I promised that I’d circle back to the topic of landscape photography before the fall colors arrive so today I want to pick up where I left off a few weeks ago. When last I wrote about landscape photography, I wrote about big picture kinds of considerations. Today I want to give you a few tips to consider for the individual photos.
First, I promise not to recommend a lot of gear to you as I write to you each week but today will be an exception. The one piece of gear (other than a camera obviously) that I recommend for every photographer is a polarizing filter (a circular polarizer in most cases). I’ve written about the magic of Photoshop before and in most cases, there are ways to achieve the same effects that you can when you use filters but the polarizer is the exception. Simply put, it affects the way that the light hits the sensor in a way that cannot be changed in post-processing. I could go into this in more detail but I suspect that you are not really interested in a physics lesson so I’ll just tell you what it does to for a photograph.
First and foremost, the polarizing filter is a tool to reduce or eliminate reflection. A classic example is that if you photograph a body of water, with the polarizer off, you’ll likely see a reflection of the scene on the surface of the water whereas if you have the polarizer on, you will see into the water (assuming it is clear enough). Angles of reflection are a factor here and you just need to practice in order to get a feel for it but reflections can be manages on all surfaces including glass and (key point coming up here) leaves. You may not realize it but a lot of light is actually reflected off of the waxy surface of the leaves. If you use a polarizing filter, you’ll be able to manage that reflection in order to get brighter and more saturated colors. Polarizers are also useful for helping to darken the blue sky. This is a nice look for many images but also, it helps to give you contrast between the sky and the clouds giving the clouds more impact in the scene. Oh, and have you ever had a hard time photographing a rainbow? Yep, the polarizing filter will help there too.
One key bit of information for using polarizing filters is that the effect is strongest when the sun is 90 degrees away from the direction that you are shooting. A quick tip to use to see if a polarizing filter will help you is to hold your hand like a child pretends that it is a gun. Point your thumb at the sun then everywhere your index finger points might benefit from a polarizing filter. Oh, and since you asked, yes, I even use a polarizing filter on my cell phone camera for landscape photos. It makes that much of a difference. One last thought here before I move on. You absolutely can use the polarizer at the point where it has the maximum effect but sometimes the best effect is achieved somewhere between the maximum and minimum effect that it is capable of producing.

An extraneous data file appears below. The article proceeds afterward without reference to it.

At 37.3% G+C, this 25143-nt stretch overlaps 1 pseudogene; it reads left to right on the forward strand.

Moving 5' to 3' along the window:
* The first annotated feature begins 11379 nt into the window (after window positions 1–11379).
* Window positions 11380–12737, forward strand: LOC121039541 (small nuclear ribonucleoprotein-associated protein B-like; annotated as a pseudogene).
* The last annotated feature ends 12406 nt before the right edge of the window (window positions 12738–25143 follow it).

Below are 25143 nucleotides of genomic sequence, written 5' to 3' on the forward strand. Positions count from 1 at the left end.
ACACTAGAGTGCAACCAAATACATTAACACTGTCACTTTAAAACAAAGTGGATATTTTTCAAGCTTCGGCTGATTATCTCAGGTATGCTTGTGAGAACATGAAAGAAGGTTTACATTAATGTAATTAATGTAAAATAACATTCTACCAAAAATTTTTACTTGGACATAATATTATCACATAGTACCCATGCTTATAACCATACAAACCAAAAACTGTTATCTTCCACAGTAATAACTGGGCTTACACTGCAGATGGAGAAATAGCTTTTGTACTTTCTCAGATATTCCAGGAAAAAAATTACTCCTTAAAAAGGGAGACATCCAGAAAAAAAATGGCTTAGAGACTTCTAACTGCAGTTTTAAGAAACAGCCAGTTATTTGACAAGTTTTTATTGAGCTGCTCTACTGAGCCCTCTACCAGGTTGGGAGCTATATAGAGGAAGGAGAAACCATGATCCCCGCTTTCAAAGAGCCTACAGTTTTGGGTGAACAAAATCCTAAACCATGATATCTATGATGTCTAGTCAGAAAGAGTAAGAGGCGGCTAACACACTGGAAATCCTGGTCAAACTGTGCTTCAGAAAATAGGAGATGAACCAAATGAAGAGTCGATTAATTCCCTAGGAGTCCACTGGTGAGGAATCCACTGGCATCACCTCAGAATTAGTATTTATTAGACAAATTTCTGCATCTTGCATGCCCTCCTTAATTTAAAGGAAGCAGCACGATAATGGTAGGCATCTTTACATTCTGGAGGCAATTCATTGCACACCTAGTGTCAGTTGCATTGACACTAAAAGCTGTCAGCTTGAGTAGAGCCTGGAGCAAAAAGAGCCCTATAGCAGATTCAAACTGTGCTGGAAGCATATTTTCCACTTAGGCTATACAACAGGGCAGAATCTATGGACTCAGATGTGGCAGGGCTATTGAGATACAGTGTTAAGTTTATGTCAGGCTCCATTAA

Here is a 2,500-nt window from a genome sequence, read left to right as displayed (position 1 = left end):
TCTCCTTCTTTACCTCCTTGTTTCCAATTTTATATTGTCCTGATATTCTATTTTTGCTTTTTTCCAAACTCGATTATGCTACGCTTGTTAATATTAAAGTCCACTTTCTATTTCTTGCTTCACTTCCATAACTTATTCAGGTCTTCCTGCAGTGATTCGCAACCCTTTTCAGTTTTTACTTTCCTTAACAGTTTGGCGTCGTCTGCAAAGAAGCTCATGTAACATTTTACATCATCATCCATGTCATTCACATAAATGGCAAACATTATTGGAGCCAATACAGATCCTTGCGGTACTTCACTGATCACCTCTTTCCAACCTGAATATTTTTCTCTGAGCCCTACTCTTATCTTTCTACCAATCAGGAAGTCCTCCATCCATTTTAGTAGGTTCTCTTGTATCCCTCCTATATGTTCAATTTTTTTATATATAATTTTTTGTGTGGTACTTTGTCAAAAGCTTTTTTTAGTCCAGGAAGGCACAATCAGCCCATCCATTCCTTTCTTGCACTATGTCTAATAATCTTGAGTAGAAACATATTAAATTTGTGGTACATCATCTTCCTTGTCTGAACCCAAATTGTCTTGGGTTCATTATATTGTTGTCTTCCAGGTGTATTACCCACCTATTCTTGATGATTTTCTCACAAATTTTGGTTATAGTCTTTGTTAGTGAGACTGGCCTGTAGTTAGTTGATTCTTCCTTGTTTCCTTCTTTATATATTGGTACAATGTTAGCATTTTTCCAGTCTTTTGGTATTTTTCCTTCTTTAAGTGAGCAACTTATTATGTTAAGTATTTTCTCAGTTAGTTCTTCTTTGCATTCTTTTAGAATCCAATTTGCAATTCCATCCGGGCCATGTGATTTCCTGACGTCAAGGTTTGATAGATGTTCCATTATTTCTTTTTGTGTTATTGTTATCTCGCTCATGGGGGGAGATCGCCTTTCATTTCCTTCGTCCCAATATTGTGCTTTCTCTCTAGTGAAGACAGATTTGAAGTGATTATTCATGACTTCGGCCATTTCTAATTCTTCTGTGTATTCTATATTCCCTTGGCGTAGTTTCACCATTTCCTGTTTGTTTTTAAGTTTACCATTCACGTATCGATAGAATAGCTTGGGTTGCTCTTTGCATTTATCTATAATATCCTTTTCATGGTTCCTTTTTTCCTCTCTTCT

Next I want to briefly mention the value of composition guides. The big one that is most often cited is the rule of thirds. Imagine a tic tac toe grid overlaying your scene. Every point that two lines cross is a minor focal point in the image – that’s just the way our brains work. Now imagine putting something important in one of those intersections. That is how you use the rule of thirds in an image and believe me; it can add a lot of impact to an image. This is a very useful tool for helping photographers from falling in the trap of always putting the most important part of an image in the center of the photograph. The center can work but oftentimes central placement tends to work best for an image that has natural symmetry. If there is no symmetry, pushing your main subject off to the side is usually a good idea (keep that in mind for portraits too!).
The rule of thirds and the use of symmetry are both great tools to use for improving your compositions but they are not the only choices. You could also use the ‘snapshot aesthetic’ which loosely means that you are consciously avoiding using compositional guides but as with any tool, you should only use it when you have a reason to use it. Another formal compositional guide that you might consider is the ‘golden spiral’.
I spared you from the physics lesson but now it’s time for some math. Have you ever heard of the Golden Ratio, the Fibonacci Sequence, or the Fibonacci Spiral? They are all variations on a theme. It seems that nature likes order and efficiency and the Golden Ratio is something that can be seen over and over again in nature. Anyhoo, back in 1202, Fibonacci published a book entitled Liber Abaci. It was a math book and he realized that a particular sequence of numbers (which we now call the Fibonacci sequence) was reflected over and over in nature. That sequence is 1, 1, 2, 3, 5, 8, 13, 21, and so on. The formulate is Fn = Fn-1 + Fn-2 so the sequence continues infinitely. That sequence also can be represented as a ratio 1.618 (rounded to 3 decimal points but also continues infinitely). So then, how does that help us with landscape photography? Just like the rule of thirds can give us a graphical representation, the advanced math that Fibonacci taught us can be presented as a graph. When graphed out, they look like these examples and as you might have guessed, placing important elements of your image along those lines and intersections can lead to stronger compositions.
That seems like a lot to take in so I’ll wrap it up here and leave you with some examples. Happy shooting!